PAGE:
How and why are the two questions I’ve been asked most this week.

How did it happen?

Why did it happen?

I am talking of course about the collapse of Carillion.

It is not a difficult question to answer. When you have a lot of debt coupled with a string of things going wrong, then it’s very easy to find your business is in trouble and it can happen very quickly, whatever sector you operate in.

We have all read the headlines and seen the press coverage. Whether or not you agree with some of the media referring to Carillion and the Government’s engagement bearing Ponzi scheme characteristics I have no doubt that there will be many businesses who will identify with being in a bid/proposal pitch where the desire to win the contract squeezes the profit margin substantially.

Unfortunately, whilst such won contracts may provide a short-term feel good factor and possible PR coverage they are not commercially sound for a sustainable and secure future, as evidenced by what we are witnessing at Carillion.

There will no doubt be a great deal of concern and empathy for the employees, suppliers and subcontractors who have been advised to continue to work and provide goods and services as normal, under their existing contracts, terms and conditions. Whilst they will be remunerated as usual during the liquidation period there is bound to be a great deal of concern around the certainty of this, not helped by media coverage and tabloid press exposing the kind of damaging news likely to fuel further trepidation. There will also be a great deal of ambiguity in the medium to long term surrounding the current outsourced contracts and whether or not these will remain with the incumbent firm or be taken over by new companies. Equally so, the predicted 10% cut in the Carillion employee’s pension scheme, will have a detrimental effect, especially on those aged workers with little time left to take alternative action to account for this loss.

The speculation and formal procedures of sorting out this situation will roll on for many months to come and as with all devastating circumstances, there will be lessons learnt along the way.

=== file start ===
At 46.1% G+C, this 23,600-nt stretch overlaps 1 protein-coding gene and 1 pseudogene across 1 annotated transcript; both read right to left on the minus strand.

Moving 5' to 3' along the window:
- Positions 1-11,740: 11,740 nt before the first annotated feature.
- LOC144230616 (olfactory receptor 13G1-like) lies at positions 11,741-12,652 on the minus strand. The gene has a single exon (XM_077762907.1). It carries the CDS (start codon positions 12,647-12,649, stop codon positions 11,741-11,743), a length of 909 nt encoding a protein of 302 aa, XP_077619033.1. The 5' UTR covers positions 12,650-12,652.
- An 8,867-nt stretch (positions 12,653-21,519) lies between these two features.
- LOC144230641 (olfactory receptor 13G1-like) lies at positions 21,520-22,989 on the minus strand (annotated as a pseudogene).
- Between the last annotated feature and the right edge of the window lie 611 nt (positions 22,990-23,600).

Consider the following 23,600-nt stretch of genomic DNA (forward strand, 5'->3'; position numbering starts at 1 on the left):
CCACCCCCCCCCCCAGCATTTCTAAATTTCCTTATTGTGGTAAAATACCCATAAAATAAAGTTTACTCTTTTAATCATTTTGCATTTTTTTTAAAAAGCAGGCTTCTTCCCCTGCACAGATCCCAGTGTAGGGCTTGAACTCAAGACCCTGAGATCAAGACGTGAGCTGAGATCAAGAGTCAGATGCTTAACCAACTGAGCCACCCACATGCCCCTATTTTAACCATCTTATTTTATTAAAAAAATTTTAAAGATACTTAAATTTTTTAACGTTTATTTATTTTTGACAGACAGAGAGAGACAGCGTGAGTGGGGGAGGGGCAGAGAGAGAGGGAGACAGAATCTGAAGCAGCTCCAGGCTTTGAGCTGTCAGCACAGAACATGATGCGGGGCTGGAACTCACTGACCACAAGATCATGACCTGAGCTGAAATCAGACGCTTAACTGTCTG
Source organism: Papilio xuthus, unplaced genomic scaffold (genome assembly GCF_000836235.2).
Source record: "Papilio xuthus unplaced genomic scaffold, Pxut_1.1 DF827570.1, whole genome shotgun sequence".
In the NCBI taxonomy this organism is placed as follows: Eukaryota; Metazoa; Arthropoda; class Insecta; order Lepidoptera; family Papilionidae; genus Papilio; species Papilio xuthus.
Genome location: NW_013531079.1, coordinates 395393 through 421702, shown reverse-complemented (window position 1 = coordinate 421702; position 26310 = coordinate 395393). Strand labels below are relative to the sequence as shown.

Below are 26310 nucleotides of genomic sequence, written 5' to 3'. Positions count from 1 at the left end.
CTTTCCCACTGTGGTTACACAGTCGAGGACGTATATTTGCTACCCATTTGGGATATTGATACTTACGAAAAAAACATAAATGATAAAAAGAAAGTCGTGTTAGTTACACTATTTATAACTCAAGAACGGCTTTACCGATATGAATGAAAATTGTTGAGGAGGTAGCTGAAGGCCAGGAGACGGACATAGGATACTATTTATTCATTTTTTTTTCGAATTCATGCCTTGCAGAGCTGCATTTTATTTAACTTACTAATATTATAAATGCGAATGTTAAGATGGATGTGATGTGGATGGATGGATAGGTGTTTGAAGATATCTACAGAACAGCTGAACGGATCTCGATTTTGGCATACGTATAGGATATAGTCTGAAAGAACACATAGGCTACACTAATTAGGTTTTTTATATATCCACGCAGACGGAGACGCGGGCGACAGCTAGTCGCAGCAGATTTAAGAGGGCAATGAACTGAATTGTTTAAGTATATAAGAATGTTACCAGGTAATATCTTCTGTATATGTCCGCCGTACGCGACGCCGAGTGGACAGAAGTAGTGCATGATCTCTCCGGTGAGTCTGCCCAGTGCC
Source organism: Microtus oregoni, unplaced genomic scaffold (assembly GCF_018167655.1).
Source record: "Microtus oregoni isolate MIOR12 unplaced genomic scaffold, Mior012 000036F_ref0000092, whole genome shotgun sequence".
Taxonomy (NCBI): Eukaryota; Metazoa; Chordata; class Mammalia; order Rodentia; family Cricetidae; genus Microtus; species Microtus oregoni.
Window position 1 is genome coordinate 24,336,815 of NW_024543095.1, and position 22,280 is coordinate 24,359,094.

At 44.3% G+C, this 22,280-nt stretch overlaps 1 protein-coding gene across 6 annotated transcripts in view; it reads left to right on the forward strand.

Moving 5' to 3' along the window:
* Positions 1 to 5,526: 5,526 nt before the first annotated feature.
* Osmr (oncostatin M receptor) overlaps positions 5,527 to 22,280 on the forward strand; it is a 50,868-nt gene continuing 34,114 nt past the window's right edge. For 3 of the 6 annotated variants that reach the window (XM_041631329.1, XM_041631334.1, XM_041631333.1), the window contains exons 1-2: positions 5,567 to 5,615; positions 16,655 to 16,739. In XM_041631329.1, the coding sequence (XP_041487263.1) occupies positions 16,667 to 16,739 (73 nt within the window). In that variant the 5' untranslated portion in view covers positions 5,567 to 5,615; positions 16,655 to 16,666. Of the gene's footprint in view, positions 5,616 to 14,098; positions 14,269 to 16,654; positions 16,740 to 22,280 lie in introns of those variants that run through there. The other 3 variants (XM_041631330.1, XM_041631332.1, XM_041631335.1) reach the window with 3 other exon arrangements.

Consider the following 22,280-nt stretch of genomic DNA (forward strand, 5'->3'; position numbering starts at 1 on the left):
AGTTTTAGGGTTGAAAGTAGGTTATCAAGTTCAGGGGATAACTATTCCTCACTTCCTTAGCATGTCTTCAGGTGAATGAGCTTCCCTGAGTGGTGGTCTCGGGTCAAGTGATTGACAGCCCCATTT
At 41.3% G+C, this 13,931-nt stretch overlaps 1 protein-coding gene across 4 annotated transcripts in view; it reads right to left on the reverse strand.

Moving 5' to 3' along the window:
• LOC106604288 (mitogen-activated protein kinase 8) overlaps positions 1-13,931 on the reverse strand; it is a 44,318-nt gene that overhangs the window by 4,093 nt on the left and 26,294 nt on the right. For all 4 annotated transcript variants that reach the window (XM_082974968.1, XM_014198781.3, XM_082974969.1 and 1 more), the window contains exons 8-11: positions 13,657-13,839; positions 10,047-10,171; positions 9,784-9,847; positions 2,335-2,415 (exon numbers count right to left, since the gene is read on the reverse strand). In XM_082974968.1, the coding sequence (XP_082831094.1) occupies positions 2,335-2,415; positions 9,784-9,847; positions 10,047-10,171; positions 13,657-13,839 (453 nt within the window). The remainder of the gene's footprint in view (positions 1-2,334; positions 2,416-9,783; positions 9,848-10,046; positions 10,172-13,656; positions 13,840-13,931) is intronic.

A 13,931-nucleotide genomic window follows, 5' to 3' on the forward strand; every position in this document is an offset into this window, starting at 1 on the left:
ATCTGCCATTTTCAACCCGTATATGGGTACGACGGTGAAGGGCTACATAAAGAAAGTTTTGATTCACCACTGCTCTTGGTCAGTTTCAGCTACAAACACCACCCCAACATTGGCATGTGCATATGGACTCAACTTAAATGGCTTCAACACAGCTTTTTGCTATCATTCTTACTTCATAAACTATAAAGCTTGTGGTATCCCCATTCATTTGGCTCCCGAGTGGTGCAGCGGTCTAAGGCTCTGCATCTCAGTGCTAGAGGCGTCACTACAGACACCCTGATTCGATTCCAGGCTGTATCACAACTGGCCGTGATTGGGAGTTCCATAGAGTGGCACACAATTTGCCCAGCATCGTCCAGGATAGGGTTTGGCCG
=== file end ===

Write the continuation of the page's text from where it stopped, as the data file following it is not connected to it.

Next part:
Large contracts with low margins, long payment terms and the risk of not being able to recoup cost escalation on significant overrun is endemic in the construction industry and awarding project contracts to shell companies, with no assets, outsourcing across numerous businesses in the supply change creates a highly exposed operation. When disaster strikes, the impact is not felt in just the immediate procurement pool, there are consequential effects too. Lenders, such as banks, will often unite in their opinion that the troubled industry is too high risk to support and credit insurers too may tighten up on their advances. Suddenly a wealth of funding options dry up just when the struggling company has a cash flow crisis, which can be a vicious circle.

Construction is a complex area with lack of solvency a common problem and a historical track record of being handicapped by risk. For those operating in the industry, where the economic risk is higher than many other industries and for whom the Carillion case has raised questions about the strength of their own organisation, there are steps to take to help to minimise this risk:

  •  Prior to contracting for a project, identify and analyse the likely risks involved and implement steps to avoid these. Please remember there’s always the option to take professional advice on how best to mitigate such occurrences
  •  Run checks on the financial strength of other parties you are trading with and set your credit limits accordingly
  • Keep debtors at an acceptable risk level for the business
  • Consider taking out credit insurance to protect against a customer being unable to pay; remember if the debt is not insurable, there is probably a good reason why not
  •  Avoid over reliance on any customer
  •  Ensure contracts are well drafted to make it clear who is responsible for paying for cost overruns and how this is to be agreed and funded
  •  Ensure contracts have adequate measures included for quick and efficient resolution
  • Make it company policy to set an acceptable minimum rate or return for your service, thereby avoiding the experience of reducing fees beyond what is commercially viable to operate your business
  •  Ensure there are regular payment mechanisms on long term contracts and ensure these are set at a level sufficient to cover expenditure outlays
  •  Consider the opportunity for industry consolidation – would acquisition enable you to grow your business, enter new markets and become more financially robust to expand your services and capabilities? Again, I would recommend taking professional advice if this scenario holds any appeal.
  •  Equally, consider divesting of any parts of your business which are of low profitability or taking a disproportionate amount of management’s time

Despite the doom and gloom the Carillion news heralds the UK Construction Media appears optimistic about the sector’s future, citing 2018 as the year to encourage entrepreneurialism and further innovation in the construction industry and its prediction is that the sector will continue to evolve throughout 2018.

If their expectation transpires and Carillion’s demise becomes yesterday’s news there will no doubt be other companies stepping into its shoes. Following the results of dismal sales on the high street at Christmas, our papers will soon be filled with some high profile retail failures, closely followed by issues in the casual dining and hospitality industry more generally. All of this before we feel the full effects of Brexit on the employment costs in any of these industries. The world of restructuring is getting busy….